allotment · Christian · mental health · nature

New Year – keeping it simple

A few days before 2020 ended, I remembered that I had written a list of goals for the year. Despite the pandemic and forgetting that the list existed, I didn’t do too badly.

My aims for 2021 are very simple. Every day as a family, we want to:

  1. Hug
  2. Play
  3. Pray
  4. Be creative
  5. Enjoy God’s creation
  6. Laugh.

So far we have enjoyed falling snowflakes and the water flowing in our local brook again. We’ve drawn socks: stinky socks, odd socks, long socks, Christmas socks, spotty socks, holey socks, small socks and Christmas socks! We’ve hugged and prayed. We’ve pretended to be birds and rabbits. We’ve ridden imaginary invisible dragons. We have made each other laugh.


In addition, I want to grow some new produce at the allotment: I’m thinking broccoli, sweetcorn and cucumber.

Last year, my aim was to run 5km. Thanks to a friend and an amazing running coach, I managed not only 5km but also 10km! This year I want to get the 5km run down to 30 mins and for the 10km to be stronger and easier. I’m happiest exercising outside and it’s an easy activity to do when everything is shut.

Image by Hans Braxmeier from Pixabay

I’m also going to do something different in my lunch breaks with the help of a little book called Gone for Lunch: 52 Things to do in your Lunch Break as a way of showing myself some kindness. I’m also going to invest in my marriage with The Marriage Course and spend some time reading some parenting books.

Sadly, I never finished The Mirror and the Light last year. Reading a weighty tome about the downfall of Thomas Cromwell wasn’t what I needed during the stress and busyness of the first lockdown. It’s still sitting on my ‘to be read’ shelf and I like to think that I will finish it – maybe not this year though.

Ecological concern · nature

Moth Night

My wonderful husband made me a moth trap for my birthday (as requested!) mostly re-purposing bits of wood and using some egg boxes a neighbour no longer wanted (one of the good things to have come out of the pandemic is our road’s WhatsApp group where people often give away items).

Moth trap

Moth Night 2020 runs from 27th August to 29th August and so we used it last night for the first time. This morning I was surprised by how many moths were trapped but also disheartened as they all looked so similar. There are many more moth species than butterflies!

After looking through the Concise Guide to Moths and discovering the incredibly helpful What’s Flying Tonight? website, I had a good idea about some of them and then checked online with a Facebook group. Pleased that the ones I had identified, I had identified correctly, it was nice to know the names of the ones I had struggled with.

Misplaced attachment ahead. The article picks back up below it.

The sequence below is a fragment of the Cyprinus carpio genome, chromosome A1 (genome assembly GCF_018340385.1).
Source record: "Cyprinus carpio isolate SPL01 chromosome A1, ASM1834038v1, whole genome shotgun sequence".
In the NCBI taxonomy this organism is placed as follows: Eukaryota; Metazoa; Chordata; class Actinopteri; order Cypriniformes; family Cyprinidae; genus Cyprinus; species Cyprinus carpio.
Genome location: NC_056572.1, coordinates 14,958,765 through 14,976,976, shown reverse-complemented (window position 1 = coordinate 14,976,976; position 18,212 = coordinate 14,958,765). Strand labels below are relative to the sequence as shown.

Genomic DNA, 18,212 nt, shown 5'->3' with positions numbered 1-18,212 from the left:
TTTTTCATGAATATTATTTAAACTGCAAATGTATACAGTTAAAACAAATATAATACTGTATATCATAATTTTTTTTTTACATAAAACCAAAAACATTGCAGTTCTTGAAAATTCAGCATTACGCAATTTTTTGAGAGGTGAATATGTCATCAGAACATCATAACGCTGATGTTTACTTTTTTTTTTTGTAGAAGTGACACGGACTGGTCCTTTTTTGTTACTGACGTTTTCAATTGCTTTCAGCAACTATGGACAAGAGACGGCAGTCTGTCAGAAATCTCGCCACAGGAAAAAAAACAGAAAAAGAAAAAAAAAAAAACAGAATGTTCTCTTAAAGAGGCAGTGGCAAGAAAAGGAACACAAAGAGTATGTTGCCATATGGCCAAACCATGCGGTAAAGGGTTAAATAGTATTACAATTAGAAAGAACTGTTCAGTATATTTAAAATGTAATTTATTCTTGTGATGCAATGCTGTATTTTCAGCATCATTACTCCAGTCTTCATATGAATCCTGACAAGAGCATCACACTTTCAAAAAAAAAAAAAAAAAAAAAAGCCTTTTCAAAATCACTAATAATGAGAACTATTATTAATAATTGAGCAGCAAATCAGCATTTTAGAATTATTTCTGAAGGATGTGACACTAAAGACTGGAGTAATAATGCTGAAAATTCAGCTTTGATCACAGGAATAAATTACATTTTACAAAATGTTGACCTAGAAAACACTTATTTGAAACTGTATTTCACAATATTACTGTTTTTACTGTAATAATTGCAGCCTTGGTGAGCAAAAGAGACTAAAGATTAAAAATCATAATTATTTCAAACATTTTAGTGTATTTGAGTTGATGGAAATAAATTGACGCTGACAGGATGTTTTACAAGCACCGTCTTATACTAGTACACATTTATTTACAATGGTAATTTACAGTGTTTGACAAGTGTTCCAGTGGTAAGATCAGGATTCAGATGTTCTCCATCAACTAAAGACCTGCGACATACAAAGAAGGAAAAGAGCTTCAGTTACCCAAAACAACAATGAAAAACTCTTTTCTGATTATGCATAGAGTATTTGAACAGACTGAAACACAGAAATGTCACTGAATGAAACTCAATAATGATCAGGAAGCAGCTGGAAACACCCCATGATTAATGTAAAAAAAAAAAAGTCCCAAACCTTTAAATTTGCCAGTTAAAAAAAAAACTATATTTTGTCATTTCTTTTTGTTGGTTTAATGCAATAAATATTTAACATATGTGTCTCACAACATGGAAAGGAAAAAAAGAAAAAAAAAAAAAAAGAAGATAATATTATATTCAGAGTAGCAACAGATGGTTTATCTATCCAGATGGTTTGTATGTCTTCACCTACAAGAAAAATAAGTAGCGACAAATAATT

So we have: Square Spot Rustic, Large Yellow Underwing, Setaceous Hebrew Character, Pale Mottled Willow, Silver Y and Straw Underwing.

Our new wildflower area in our front garden is very popular with moths: mint moths during the day and I’ve spotted moths at night – just need to find out which ones now!

Wildflower Garden with mint moths
Wildflower Garden
allotment · Ecological concern · mental health · nature

Summer Harvest

I’ve not had the inclination, energy or time to write much here since the pandemic began. For weeks, I struggled to even read and reading for me is almost like breathing. Like many I was juggling work, homeschooling and housework. My experience was easier than for many as I did have childcare for most of my working hours (I’m a key worker) and Small Boy returned to school in mid-June. It was still incredibly challenging though and I need to reflect more on my personal coronavirus experience, especially the emotions: fear, anger, grief, loneliness, and a yearning to lament. At times, my mental health wasn’t great. I’ve isolated myself (more than was necessary!). There were some scary days.


Taking my daily nature photo was incredibly helpful, especially on days when I didn’t feel like it. Our garden, allotment and local nature reserve all provided solace, space and serenity.


So what’s been growing?

At the allotment, we’ve had courgettes (so many courgettes!), potatoes, onions, beetroot, radishes, spring onions, and four majestic sunflowers. Fruit trees have been planted but no fruit yet. Half of the plot is covered over and we hope by next spring to be able to make use of all our space.

At home, tomatoes and green beans are growing in our homemade wooden planters (and eaten daily) with pumpkins and squash looking good for an autumn harvest.